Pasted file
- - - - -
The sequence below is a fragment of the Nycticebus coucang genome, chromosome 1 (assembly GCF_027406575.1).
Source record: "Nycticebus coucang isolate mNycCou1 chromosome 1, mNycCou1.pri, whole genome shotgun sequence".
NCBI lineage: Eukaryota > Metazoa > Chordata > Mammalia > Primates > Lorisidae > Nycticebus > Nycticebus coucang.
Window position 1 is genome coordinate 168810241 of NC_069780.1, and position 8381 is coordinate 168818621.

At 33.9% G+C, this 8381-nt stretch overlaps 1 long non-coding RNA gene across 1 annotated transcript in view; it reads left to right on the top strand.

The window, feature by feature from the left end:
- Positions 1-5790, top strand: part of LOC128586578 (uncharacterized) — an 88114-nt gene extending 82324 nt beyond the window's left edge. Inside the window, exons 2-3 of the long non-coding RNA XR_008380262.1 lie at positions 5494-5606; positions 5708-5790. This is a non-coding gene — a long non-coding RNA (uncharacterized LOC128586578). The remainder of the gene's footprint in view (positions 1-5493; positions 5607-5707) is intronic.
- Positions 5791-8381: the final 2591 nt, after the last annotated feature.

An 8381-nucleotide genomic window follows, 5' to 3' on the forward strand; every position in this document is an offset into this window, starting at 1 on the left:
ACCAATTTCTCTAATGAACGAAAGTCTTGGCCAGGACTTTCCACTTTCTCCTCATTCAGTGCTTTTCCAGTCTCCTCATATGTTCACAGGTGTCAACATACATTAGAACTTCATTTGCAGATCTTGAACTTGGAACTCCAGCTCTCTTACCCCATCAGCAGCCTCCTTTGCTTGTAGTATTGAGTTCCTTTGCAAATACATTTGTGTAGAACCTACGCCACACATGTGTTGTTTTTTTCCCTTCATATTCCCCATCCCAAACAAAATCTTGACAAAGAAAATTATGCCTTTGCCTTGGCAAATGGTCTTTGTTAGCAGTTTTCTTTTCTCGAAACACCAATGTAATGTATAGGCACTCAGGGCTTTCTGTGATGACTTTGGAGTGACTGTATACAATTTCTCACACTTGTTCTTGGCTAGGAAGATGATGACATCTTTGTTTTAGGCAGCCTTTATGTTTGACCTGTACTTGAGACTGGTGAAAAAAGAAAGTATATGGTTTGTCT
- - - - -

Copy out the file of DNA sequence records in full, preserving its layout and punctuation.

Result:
The sequence below is a fragment of the Nycticebus coucang genome, chromosome 1 (assembly GCF_027406575.1).
Source record: "Nycticebus coucang isolate mNycCou1 chromosome 1, mNycCou1.pri, whole genome shotgun sequence".
NCBI lineage: Eukaryota > Metazoa > Chordata > Mammalia > Primates > Lorisidae > Nycticebus > Nycticebus coucang.
Window position 1 is genome coordinate 168810241 of NC_069780.1, and position 8381 is coordinate 168818621.

At 33.9% G+C, this 8381-nt stretch overlaps 1 long non-coding RNA gene across 1 annotated transcript in view; it reads left to right on the top strand.

The window, feature by feature from the left end:
- Positions 1-5790, top strand: part of LOC128586578 (uncharacterized) — an 88114-nt gene extending 82324 nt beyond the window's left edge. Inside the window, exons 2-3 of the long non-coding RNA XR_008380262.1 lie at positions 5494-5606; positions 5708-5790. This is a non-coding gene — a long non-coding RNA (uncharacterized LOC128586578). The remainder of the gene's footprint in view (positions 1-5493; positions 5607-5707) is intronic.
- Positions 5791-8381: the final 2591 nt, after the last annotated feature.

An 8381-nucleotide genomic window follows, 5' to 3' on the forward strand; every position in this document is an offset into this window, starting at 1 on the left:
ACCAATTTCTCTAATGAACGAAAGTCTTGGCCAGGACTTTCCACTTTCTCCTCATTCAGTGCTTTTCCAGTCTCCTCATATGTTCACAGGTGTCAACATACATTAGAACTTCATTTGCAGATCTTGAACTTGGAACTCCAGCTCTCTTACCCCATCAGCAGCCTCCTTTGCTTGTAGTATTGAGTTCCTTTGCAAATACATTTGTGTAGAACCTACGCCACACATGTGTTGTTTTTTTCCCTTCATATTCCCCATCCCAAACAAAATCTTGACAAAGAAAATTATGCCTTTGCCTTGGCAAATGGTCTTTGTTAGCAGTTTTCTTTTCTCGAAACACCAATGTAATGTATAGGCACTCAGGGCTTTCTGTGATGACTTTGGAGTGACTGTATACAATTTCTCACACTTGTTCTTGGCTAGGAAGATGATGACATCTTTGTTTTAGGCAGCCTTTATGTTTGACCTGTACTTGAGACTGGTGAAAAAAGAAAGTATATGGTTTGTCT